if it is an art, FIST is a fraud
otherwise it's not
Quote Reply
Re: FIST principles and my Bikesport MI fitting [pyker] [ In reply to ]
Quote | Reply
I agree with you pyker.

Tom Demerly
The Tri Shop.com
Quote Reply
Re: FIST principles and my Bikesport MI fitting [Tom Demerly] [ In reply to ]
Quote | Reply
As long as Tom and Dan are on this thread...I've got a quick question. The basic bike fit article on this site talks about a 90 degree shoulder angle, i.e., from the shoulder down to the forearm. As long as that angle is 90, does the actual elbow angle matter? In other words, should the aero bars be straight, slightly tilted up, slightly down?

This came up when my bars got a little loose a few weeks ago and started to dip down. When I tightened them up I couldn't remember the exact angle that they had orginally been set at when I got fitted at my LBS, Edge Cyclesports. At my original fitting, Hank wrote down the specs on seat height, headset height, etc. but not the angle of the aero bars. I'd say where I have them currently set is roughly parallel to the ground but my wife pulled out a picture from last year's Malibu race and I noticed in profile that the bars looked like they were slightly upward tilting (Syntace bars on a 2002 P2K).

Any advice? On this topic, by the way, does Bianchi know something that none of us know? Ullrich's bars and hand position looked really awkward and uncomfortable to me but obviously he got great results (sorry, that is a tangent).
Quote Reply
Re: FIST principles and my Bikesport MI fitting [Tom Demerly] [ In reply to ]
Quote | Reply
Tom- I think Mike did a superb job on the fit. The trip was probably worth it just for my peace of mind: knowing that my tri position is dialed in. As an update, I just got back from 35 miles on my road bike. None of the changes Mike made were drastic, but damned if I don't feel more comfortable already. Give him the message if you would.

As for the art aspect of bike fit, I think we are on the same page. I said that once you have learned the fundamentals the art comes through experience. You write, "The more people you fit, the better your capabilities are." The human body is too varied to conform to formulas all the time. Art comes into play when the formulas fail, or don't work quite as they should.

USAT Certified Coach
Endurance Company
http://www.goalisthejourney.com
Quote Reply
Re: FIST principles and my Bikesport MI fitting [Sweet] [ In reply to ]
Quote | Reply
The problem with fitting by a distant specialist is this (IMHO)...

Fit is a dynamic process... that provides for comfort and hopefully additional power. Initial fits can usually accomplish comfort. The power plus comfort part takes time. So, to be fitted once and expect to be spot on is just not realistic.

Returning to the fitter over a month or two (depending on biking mileage) should be expected. So, I find bike fitting to be more of a work in process. As we get older and/or our abilities change (for both the good or for the bad), bike fitting will change.

Experience is the that which seperates those that fine the best fit initially and those who don't. And, that experience is not just that of the fitter but also the biker.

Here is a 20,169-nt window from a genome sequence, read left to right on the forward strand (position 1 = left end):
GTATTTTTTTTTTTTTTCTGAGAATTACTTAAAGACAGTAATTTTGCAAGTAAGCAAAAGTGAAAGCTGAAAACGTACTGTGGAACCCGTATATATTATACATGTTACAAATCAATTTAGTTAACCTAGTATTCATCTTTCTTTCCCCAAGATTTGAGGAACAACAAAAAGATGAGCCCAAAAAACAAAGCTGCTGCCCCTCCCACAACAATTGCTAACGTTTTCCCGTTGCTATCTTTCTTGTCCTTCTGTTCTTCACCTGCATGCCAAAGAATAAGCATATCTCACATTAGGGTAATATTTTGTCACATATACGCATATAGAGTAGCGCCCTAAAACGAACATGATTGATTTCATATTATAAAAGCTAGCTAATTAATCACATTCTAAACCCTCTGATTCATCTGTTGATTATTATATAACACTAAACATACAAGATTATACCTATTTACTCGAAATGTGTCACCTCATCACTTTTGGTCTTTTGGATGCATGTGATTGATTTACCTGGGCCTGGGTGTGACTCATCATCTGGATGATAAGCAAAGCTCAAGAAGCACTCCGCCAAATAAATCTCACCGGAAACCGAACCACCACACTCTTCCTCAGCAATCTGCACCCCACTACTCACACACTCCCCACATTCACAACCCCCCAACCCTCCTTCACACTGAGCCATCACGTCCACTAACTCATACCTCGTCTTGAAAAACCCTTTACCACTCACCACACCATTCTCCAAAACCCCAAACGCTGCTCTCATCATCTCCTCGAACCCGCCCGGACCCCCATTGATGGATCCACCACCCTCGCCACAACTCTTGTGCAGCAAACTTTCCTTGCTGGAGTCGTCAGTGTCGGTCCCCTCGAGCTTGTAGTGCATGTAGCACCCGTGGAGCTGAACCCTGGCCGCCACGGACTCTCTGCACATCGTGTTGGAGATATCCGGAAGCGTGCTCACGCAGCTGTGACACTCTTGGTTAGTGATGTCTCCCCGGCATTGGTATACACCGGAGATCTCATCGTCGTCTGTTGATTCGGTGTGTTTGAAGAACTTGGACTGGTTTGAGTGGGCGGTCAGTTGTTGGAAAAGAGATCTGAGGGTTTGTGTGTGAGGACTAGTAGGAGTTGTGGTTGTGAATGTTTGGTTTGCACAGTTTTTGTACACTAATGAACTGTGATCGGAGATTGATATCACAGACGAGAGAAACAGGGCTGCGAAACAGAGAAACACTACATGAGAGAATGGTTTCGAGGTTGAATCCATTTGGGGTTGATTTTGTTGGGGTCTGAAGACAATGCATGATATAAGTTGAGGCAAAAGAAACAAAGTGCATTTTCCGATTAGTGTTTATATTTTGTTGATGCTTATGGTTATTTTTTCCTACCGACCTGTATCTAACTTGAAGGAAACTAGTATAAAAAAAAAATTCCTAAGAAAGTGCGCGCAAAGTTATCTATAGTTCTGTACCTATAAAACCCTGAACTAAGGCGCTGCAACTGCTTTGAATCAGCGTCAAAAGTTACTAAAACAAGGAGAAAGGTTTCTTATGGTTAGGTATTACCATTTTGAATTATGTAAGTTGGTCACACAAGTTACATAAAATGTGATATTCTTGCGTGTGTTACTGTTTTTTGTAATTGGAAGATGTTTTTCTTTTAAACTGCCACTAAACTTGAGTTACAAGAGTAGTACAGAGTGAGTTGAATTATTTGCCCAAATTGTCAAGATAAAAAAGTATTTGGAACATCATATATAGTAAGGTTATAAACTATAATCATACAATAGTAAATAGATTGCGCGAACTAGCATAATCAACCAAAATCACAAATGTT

Perhaps my original point about using out of town bike fitters means that the biker should expect to return when things don't go right. Therfore, the cost of a good fit is (generally) higher than most expect or are willing to pay.

FWIW Joe Moya
Quote Reply
Re: FIST principles and my Bikesport MI fitting [Sweet] [ In reply to ]
Quote | Reply
Raising the road saddle a bunch and the tri saddle 2-3 mm are both pretty significant changes. Those few mm can be the difference between a super season and an injury. I am sure a crapload of Forum participants (including myself) can bore you silly with stories of aches, pains, and injuries that were caused by handlebar position or seat height 2 or 3 mm out of adjustment.
Quote Reply
Re: FIST principles and my Bikesport MI fitting [Sweet] [ In reply to ]
Quote | Reply
Just had to put in my 2 cent in on bike fit. I am a MD and bike fitter. I have gone through both the regular and advanced Serotta fit course and have tried to continually expand on what is out there regarding "proper" fit. I have worked extensively with Paul Levine, the head of the Serrotta fit course to try to put science back into bike fitting. I would submit that fitting is a dynamic process, and using pre-set formulas can lead to injury and or performance sacrifices. How does a set calculation compensate for leg length discrepancies, or prior injuries and related issues. My process starts with an athletes physical makeup and builds from there. Each fit being tailored to the individual. I wholeheartedly agree that leaving a fit with little of no change can be a great thing, but if you are both using the same set of formulas, maybe you both are just on the same page. Addressing the "art" of bike fit. Tere is an art to it, just as there is in medicine, however just as we are doing for our patients, we shoud all be trying to do for our athletes; put more science into this process.

I do not at all mean to imply that Dan's FIST system doesn't work, I have only heard good things about it, however to me fitting is an attempt to maximize each individuals potential while keeping joints, muscles, tendons, ligaments, and bones safe and sound.

DrDave Race Docs
Quote Reply
Re: FIST principles and my Bikesport MI fitting [Dr Dave] [ In reply to ]
Quote | Reply
"I would submit that fitting is a dynamic process, and using pre-set formulas can lead to injury and or performance sacrifices."